Defense Department Computers Vulnerable To Attack
ricardo dominguez <firstname.lastname@example.org>
Sun, 10 Dec 2000 11:34:53 -0500
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Defense Department Computers Vulnerable To
By Walter Pincus, Washington Post
WASHINGTON, D.C., U.S.A.,
08 Dec 2000, 2:58 PM CST
The Defense Department suffered more than 22,000 electronic attacks on its
computer systems in 1999 and about 14,000 in the first seven months of this
year, the Pentagon's chief information officer said.
The vast majority of those attacks were either harmless or caused only petty
harassment, but in a few cases, hackers believed to be working for foreign
countries have broken into unclassified computer systems and downloaded
large amounts of information, said Arthur Money, the assistant secretary of
defense for command, control, communications and intelligence.
Pentagon officials said that, to the best of their knowledge, the Department of
Defense's classified computer systems have not been breached.
The DoD was able to make an accurate count of the number of attacks for the
first time last year, because at the end of 1998 it installed devices to monitor
attempts by hackers to penetrate its computers.
In 1999, the Pentagon detected 22,144 attempts to probe, scan, hack into,
infect with viruses or disable its computers. About 3 percent (or more than
600) of those incidents caused temporary shutdowns or other damage. About 1
percent (or roughly 200) were intrusions by hackers who managed to break into
unclassified computer systems.
So far this year, officials said, the number of attacks is up approximately 10
percent, and the percentage that have caused damage or resulted in intrusions
is about the same.
In an interview, Money predicted that the number of attacks is only "going to
increase" in the future.
"A majority of the attacks [that cause damage] come through vulnerabilities in
existing software, most of it from commercial companies" such as Microsoft,
Netscape and Lotus, he said.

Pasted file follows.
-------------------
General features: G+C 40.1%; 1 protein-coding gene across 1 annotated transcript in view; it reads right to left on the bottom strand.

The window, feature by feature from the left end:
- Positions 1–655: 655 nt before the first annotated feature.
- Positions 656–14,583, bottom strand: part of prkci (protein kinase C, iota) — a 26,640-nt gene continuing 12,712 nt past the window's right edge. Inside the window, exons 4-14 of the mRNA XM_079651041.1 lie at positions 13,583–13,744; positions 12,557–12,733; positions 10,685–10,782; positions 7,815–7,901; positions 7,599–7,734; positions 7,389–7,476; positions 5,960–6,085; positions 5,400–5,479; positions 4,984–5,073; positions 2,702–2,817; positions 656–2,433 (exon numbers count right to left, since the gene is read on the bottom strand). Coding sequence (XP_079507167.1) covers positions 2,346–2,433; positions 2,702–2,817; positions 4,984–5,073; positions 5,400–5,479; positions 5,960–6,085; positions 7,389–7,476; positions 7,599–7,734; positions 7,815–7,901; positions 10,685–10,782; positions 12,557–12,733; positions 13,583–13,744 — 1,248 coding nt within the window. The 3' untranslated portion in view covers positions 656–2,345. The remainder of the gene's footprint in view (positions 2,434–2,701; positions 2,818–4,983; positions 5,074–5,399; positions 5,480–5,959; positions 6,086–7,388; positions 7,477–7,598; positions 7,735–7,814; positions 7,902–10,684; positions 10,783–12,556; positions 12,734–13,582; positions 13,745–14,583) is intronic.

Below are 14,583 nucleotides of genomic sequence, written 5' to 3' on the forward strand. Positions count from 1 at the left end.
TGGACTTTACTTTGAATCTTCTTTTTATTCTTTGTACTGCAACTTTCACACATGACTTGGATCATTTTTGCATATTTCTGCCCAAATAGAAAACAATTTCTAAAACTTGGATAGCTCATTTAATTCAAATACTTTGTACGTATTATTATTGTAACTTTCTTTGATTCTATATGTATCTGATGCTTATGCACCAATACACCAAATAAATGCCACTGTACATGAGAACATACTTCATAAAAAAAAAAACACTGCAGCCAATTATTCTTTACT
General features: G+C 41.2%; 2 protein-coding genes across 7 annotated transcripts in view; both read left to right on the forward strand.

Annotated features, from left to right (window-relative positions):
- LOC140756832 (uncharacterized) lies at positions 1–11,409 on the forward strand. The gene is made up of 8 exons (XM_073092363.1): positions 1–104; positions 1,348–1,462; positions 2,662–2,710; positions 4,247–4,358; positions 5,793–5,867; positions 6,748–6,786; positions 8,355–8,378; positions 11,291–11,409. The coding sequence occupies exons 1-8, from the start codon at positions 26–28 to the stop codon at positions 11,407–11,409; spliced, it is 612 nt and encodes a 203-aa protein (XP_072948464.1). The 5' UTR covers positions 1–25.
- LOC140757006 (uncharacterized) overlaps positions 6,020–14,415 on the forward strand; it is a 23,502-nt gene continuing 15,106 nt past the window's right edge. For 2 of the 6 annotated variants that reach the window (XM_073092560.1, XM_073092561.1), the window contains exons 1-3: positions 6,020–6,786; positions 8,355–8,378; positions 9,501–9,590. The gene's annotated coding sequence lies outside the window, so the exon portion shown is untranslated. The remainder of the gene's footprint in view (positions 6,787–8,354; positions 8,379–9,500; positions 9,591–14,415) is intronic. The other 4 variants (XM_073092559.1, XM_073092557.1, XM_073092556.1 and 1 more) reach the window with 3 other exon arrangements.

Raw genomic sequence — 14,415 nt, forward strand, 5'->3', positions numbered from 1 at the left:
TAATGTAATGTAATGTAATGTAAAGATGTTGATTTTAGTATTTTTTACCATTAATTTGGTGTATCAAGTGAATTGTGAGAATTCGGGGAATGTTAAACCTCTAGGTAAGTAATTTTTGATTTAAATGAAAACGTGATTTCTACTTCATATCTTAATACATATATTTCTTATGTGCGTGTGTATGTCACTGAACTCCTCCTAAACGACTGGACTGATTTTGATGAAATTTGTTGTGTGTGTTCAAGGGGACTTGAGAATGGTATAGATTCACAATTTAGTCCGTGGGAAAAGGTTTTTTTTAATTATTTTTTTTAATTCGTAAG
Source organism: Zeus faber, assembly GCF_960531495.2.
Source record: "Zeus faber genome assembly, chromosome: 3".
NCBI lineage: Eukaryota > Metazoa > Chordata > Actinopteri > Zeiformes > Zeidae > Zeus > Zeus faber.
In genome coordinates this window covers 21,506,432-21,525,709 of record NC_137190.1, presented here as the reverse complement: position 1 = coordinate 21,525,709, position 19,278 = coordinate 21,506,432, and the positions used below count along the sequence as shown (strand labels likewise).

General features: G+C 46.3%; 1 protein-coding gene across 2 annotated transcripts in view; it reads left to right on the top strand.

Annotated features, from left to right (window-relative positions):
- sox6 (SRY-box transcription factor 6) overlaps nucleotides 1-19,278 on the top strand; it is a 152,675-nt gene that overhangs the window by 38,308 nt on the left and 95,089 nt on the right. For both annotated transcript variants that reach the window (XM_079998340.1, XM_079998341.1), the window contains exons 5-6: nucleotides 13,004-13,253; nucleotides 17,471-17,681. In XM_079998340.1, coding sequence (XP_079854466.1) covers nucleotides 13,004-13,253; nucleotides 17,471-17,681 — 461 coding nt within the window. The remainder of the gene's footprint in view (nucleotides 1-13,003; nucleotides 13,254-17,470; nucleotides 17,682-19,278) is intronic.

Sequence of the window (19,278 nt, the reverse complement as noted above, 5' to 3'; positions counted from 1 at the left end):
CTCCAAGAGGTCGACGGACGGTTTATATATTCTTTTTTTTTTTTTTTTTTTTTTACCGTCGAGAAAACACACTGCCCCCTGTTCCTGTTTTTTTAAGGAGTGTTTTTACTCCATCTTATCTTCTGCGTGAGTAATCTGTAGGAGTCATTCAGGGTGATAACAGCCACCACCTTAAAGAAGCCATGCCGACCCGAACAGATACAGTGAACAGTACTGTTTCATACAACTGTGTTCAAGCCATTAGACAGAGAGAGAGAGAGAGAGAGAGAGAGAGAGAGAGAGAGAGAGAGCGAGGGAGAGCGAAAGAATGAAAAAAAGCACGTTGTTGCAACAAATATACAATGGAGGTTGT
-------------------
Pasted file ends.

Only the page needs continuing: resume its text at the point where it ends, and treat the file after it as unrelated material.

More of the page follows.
Although the Pentagon is "putting more and more effort into testing"
off-the-shelf software and is working with major software companies in the
design stages, Money added, "there is hardly any way to prevent"
vulnerabilities from creeping into the millions of lines of commercial computer
code written not only in the United States, but also in India, Ireland, Israel and
"On a lot of these [programs], we don't know where the code is written," he
Many of the vulnerabilities are unintentional, but some appear to be "trapdoors"
deliberately left by software writers to allow intrusions, and others are
"backdoors" that were designed to help systems administrators but have been
"discovered by kids and hackers and used to harass the systems," a Pentagon
official said, speaking on condition of anonymity.
As a result, the official added, "we are not buying such off-the-shelf products
in our most sensitive systems."
The Pentagon's cyber security problem is enormous. The Defense Department
has roughly 10,000 computer systems and 1.5 million individual computers.
About 2,000 of the systems are "mission-critical," meaning that they "must
work for [the DoD] to successfully execute its myriad missions," Money told a
House Armed Services subcommittee in March.
"We are probed on a daily basis by those who are trying, or planning, to disrupt
our nation's military capabilities," he said, adding that the Pentagon has
discovered "a few nation state operatives doing major downloadings of
In August, Congress put an additional $163 million for computer security into
the fiscal 2001 defense appropriations bill. But the House-Senate conferees'
report on the bill warned that the new funds "will be of limited value if the
software used by the department has been designed with intentional
weaknesses to permit future unauthorized access."
The conference report directed the Pentagon "to carefully consider the origin
of all software used in developing or upgrading information technology or
national security systems."
The "seminal event" that awakened the Pentagon to its computer security
problems occurred in February 1998, Money said, when some California youths,
under the direction of an Israeli, took advantage of a "well-known vulnerability
in Sun software" to break into the Solaris operating system used by several
Those attacks, which came as preparations were underway for a possible
military operation against Iraq, "were widespread, systematic and showed a
pattern that indicated they might be the preparation for a coordinated attack
on the defense information infrastructure," then Deputy Defense Secretary
John J. Hamre told Congress in 1999.
Military computer administrators had been warned about the weakness that the
California hackers exploited, but many had failed to heed the warning and
patch their systems, Money said.
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